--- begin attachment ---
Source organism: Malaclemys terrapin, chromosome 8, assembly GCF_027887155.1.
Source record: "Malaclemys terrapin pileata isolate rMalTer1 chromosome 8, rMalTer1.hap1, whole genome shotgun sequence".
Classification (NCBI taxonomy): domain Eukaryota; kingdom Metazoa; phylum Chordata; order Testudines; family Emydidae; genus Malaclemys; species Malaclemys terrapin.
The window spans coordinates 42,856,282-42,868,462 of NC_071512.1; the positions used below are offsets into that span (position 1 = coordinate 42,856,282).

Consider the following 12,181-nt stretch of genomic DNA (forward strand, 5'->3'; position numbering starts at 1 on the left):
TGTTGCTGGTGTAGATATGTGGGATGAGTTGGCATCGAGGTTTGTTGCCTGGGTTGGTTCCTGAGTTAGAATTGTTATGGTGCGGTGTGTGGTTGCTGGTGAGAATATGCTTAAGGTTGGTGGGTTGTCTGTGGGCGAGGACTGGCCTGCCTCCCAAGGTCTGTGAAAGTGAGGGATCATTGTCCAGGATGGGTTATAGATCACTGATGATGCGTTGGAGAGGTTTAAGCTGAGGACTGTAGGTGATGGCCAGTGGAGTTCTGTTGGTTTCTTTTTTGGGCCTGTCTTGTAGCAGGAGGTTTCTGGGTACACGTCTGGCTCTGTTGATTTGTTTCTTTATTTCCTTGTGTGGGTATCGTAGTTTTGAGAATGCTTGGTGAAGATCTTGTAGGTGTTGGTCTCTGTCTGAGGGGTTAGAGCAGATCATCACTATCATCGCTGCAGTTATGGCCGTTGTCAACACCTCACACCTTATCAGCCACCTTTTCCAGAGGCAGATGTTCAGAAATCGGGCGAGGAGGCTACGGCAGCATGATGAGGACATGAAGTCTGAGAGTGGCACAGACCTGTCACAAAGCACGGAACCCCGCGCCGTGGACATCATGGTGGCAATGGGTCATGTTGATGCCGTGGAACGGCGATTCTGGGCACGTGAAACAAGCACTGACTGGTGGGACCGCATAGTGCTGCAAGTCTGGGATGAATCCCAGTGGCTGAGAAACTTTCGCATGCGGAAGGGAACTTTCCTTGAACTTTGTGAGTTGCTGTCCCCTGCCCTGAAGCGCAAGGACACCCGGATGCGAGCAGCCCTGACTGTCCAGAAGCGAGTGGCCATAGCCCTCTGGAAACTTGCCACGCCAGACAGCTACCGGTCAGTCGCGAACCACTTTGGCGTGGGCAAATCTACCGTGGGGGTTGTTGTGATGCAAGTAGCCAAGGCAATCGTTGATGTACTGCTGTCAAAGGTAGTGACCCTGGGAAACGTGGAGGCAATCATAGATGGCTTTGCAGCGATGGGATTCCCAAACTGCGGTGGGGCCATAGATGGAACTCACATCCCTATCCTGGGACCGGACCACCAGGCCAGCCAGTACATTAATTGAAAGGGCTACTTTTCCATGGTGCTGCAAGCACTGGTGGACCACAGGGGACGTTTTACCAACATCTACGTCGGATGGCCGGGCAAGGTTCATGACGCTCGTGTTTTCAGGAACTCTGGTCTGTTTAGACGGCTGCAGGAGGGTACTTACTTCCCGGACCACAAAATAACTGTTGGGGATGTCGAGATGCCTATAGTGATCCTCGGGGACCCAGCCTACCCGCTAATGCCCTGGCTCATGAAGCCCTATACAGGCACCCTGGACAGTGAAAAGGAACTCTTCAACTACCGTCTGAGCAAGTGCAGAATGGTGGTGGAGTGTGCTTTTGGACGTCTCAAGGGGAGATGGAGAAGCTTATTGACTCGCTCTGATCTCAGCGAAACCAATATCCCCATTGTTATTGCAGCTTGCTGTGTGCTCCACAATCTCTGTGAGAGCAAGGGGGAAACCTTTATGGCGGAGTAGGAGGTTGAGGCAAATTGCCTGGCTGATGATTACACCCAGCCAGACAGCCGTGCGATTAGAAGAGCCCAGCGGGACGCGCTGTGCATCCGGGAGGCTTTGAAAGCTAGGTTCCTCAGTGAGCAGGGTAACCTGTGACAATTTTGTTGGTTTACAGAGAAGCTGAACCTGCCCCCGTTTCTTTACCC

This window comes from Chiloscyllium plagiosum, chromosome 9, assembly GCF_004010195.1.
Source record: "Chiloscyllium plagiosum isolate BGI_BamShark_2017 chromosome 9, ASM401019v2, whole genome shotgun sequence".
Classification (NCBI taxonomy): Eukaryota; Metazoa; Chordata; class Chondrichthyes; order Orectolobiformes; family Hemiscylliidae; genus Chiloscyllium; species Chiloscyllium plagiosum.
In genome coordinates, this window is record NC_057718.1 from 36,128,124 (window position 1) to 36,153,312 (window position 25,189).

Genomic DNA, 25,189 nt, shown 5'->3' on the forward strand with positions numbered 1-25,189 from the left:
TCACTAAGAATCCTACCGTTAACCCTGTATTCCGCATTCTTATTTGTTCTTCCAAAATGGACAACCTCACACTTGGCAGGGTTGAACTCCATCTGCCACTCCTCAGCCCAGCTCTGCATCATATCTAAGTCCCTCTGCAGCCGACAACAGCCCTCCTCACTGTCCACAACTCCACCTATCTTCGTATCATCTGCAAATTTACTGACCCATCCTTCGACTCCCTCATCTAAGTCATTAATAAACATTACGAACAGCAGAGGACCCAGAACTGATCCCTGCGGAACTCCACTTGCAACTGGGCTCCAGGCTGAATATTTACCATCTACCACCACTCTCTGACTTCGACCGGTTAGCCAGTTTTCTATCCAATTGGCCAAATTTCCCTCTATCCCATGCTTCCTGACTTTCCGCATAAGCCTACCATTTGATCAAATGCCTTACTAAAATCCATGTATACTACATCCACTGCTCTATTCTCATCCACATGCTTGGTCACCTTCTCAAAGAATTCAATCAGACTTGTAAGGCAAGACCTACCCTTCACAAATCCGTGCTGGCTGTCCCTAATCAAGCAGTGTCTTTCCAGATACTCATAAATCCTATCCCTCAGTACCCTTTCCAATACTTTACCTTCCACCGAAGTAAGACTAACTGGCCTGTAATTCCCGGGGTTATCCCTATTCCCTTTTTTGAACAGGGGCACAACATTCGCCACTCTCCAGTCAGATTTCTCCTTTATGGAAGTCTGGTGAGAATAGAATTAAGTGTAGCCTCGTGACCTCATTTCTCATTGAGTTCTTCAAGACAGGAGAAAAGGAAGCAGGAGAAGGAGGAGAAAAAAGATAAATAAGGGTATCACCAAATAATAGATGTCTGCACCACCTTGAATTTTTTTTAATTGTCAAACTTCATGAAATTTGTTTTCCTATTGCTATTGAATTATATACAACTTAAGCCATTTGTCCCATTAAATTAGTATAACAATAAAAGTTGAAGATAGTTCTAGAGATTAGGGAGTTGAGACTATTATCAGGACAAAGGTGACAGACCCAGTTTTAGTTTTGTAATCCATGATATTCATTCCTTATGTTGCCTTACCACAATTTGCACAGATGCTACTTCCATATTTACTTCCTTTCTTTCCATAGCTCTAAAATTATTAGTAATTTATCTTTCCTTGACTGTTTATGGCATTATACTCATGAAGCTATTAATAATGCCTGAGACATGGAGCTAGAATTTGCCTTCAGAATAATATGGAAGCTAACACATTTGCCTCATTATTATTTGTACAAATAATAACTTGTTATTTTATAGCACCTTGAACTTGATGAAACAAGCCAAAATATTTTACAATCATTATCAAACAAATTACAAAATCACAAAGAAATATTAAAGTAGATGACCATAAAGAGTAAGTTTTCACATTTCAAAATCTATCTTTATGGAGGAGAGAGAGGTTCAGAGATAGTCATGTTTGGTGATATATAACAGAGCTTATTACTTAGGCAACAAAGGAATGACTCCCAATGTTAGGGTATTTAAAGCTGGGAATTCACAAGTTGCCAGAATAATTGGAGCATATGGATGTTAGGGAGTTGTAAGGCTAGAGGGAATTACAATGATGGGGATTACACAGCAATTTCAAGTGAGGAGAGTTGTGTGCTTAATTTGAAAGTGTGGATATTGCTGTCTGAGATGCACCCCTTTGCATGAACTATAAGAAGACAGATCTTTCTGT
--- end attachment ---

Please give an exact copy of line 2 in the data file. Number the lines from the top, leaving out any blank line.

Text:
Source record: "Malaclemys terrapin pileata isolate rMalTer1 chromosome 8, rMalTer1.hap1, whole genome shotgun sequence".